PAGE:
Before and after the diving trip, a night spent in each of Port Ghalib and Hurghada. Enough hours to appreciate that this is one very complicated and interesting place.
In 2013, my dive instructor in Yap told me that the Red Sea had been one of his favorite dive places. I remember thinking at the time that it seemed incongruous. Scuba diving in the Red Sea? Really? Somehow it wasn’t a place I associated with vibrant coral reefs and tropical fish. But just one more example of how little I know about this wide wonderful world.
So when I learned we’d be spending 4 months in England, I figured this was a good time to go, in that I’d be relatively closer to the Red Sea than we are in Ithaca. Specifically, I made plans to spend a week on a liveaboard (yes, sounds like “liverboard” – yet another way to confuse people when describing this trip). We sailed on the Emperor Asmaa and I shared a tiny cabin with a Swedish woman who was also traveling solo. She happened to be pursuing her “Advanced” open water diving certification as well (which permits us to dive to 30 m/100 ft, compared to our previous limit of 18 m/60 ft), so we spent a lot of time together. Good thing we got along like 2 fish in water!
Overall impressions: it was super. A very intense week of diving, with much higher expectations overall for capabilities and skills compared to other trips I’ve had. This isn’t a beginner’s way to spend a week. The typical day begins with a 5am wake-up and by 7pm, we’ve done four hour-long dives at 3 or 4 different places. My final dive was my 50th overall (since I began in 2013), and there were people on board who have done thousands!
There are plenty of corals, fish, sharks, dolphins, and dozens of other interesting living things to watch. I can imagine how my old dive instructor found this place so captivating, especially since he was remembering it from his visits in the 1980’s-1990’s. Many of my fellow divers reminisced about the massive schools of fish that used to be part of every Red Sea dive. Vivid and diverse corals. Sharks galore and not at only the deepest depths. But like all other oceanic places, the environments are stressed by too many people (tourists, fishermen, industry, pollution, plastics, etc.). It’s still great but perhaps not at its earlier glory days. Plus, honestly, nowhere has ever wowed me as much as the Yap dive sites (damn you, Reed Perkins).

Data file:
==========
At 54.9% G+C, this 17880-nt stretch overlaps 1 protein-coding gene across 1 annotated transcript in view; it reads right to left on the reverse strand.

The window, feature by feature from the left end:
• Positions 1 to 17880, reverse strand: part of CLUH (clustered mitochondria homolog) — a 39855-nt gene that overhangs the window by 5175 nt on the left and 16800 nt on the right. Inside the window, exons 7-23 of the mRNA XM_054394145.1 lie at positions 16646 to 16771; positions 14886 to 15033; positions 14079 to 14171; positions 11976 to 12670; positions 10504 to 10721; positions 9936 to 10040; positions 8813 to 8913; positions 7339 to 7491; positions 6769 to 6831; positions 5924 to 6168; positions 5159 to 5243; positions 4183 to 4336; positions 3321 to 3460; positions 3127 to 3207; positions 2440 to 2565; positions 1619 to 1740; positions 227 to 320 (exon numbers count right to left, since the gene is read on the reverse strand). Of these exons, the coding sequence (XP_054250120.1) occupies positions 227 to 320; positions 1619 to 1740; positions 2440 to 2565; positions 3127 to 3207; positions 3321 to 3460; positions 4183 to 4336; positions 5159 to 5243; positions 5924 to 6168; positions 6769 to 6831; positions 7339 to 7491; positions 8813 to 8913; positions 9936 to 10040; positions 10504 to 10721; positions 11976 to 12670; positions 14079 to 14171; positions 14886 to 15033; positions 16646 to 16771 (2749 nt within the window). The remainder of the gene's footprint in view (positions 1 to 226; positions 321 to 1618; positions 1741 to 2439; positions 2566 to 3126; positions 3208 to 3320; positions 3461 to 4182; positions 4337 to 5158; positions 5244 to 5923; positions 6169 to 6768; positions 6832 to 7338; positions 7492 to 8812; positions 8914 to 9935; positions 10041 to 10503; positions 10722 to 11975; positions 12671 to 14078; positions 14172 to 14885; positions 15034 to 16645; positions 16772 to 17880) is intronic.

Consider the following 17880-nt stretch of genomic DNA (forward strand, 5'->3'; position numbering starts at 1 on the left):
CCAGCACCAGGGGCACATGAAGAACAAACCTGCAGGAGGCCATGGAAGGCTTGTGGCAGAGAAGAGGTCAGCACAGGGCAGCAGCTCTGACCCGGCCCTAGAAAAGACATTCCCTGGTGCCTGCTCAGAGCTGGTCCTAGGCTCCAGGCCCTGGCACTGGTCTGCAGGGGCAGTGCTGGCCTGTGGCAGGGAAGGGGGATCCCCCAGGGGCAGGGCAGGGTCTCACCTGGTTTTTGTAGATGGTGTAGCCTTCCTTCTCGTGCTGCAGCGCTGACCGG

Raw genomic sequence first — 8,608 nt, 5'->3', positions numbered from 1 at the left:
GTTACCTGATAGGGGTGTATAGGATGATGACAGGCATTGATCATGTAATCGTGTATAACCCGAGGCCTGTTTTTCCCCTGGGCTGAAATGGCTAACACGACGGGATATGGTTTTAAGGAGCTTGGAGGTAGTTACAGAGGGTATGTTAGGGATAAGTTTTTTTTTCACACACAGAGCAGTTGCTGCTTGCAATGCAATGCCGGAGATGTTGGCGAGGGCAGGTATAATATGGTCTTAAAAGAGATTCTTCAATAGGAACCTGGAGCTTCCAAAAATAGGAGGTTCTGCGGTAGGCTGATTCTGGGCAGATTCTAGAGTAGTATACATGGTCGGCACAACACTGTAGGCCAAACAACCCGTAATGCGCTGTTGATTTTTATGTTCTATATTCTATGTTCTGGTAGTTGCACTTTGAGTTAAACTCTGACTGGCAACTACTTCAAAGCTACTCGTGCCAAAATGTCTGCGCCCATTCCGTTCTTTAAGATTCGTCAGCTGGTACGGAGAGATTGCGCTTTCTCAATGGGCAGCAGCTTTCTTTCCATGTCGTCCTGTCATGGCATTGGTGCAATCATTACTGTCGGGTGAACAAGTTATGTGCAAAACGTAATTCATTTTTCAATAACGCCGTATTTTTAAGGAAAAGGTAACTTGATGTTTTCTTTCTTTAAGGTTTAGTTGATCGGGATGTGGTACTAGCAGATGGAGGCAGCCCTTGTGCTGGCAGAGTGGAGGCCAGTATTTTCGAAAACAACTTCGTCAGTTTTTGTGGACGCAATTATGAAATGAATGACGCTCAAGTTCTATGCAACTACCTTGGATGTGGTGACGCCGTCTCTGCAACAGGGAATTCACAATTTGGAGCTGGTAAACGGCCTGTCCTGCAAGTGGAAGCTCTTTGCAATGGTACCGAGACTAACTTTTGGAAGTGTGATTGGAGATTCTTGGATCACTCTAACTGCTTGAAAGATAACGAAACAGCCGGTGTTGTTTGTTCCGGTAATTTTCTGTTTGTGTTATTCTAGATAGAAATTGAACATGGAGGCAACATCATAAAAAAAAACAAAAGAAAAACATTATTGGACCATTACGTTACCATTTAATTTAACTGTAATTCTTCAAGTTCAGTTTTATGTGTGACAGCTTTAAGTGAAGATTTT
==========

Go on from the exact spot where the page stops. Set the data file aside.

The photos below were taken with my GoPro3 with a simple red filter added to it. Basic no-frills underwater photography. Plus, I’ve put some short video clips online too. The videos show more of the fish than the pictures do.
For truly amazing fish pictures from our trip, check out these taken by my fellow diver Adel Zakaria.
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Chris said a sobering thought last night, that we’re already 20% of our time being here. A semester flies so quickly… Some days we spend just in our little house in our corner of London, but most days we venture … Continue reading
I keep thinking about this article in the New York Times this week, with geographically-informed advice for Amazon to choose a second venue for its expansion. Such an obvious use of geography and information and systems. Couldn’t they have ended the piece with some reference to any of those things? Nah, better to have it just be obvious that this is the right way to make this type of decision?
Last weekend we took the train southward to Hurstpierpoint, a quaint village just outside of Brighton. Our friends Sarah and Martin Williams live there with their almost-to and already-in university children, Emma and Joshua, and we enjoyed delicious food and drink with them in several places. Sarah Williams was Sarah Cooper when Chris and I first met her as a fellow student at Middlebury College circa 1984.
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We’re settling in to this place that is both familiar and exotic. Good weather, remembering to look right as we step off a curb, sipping tea and biscuits. Wifi works well everywhere which makes my livelihood continue uninterrupted, for the … Continue reading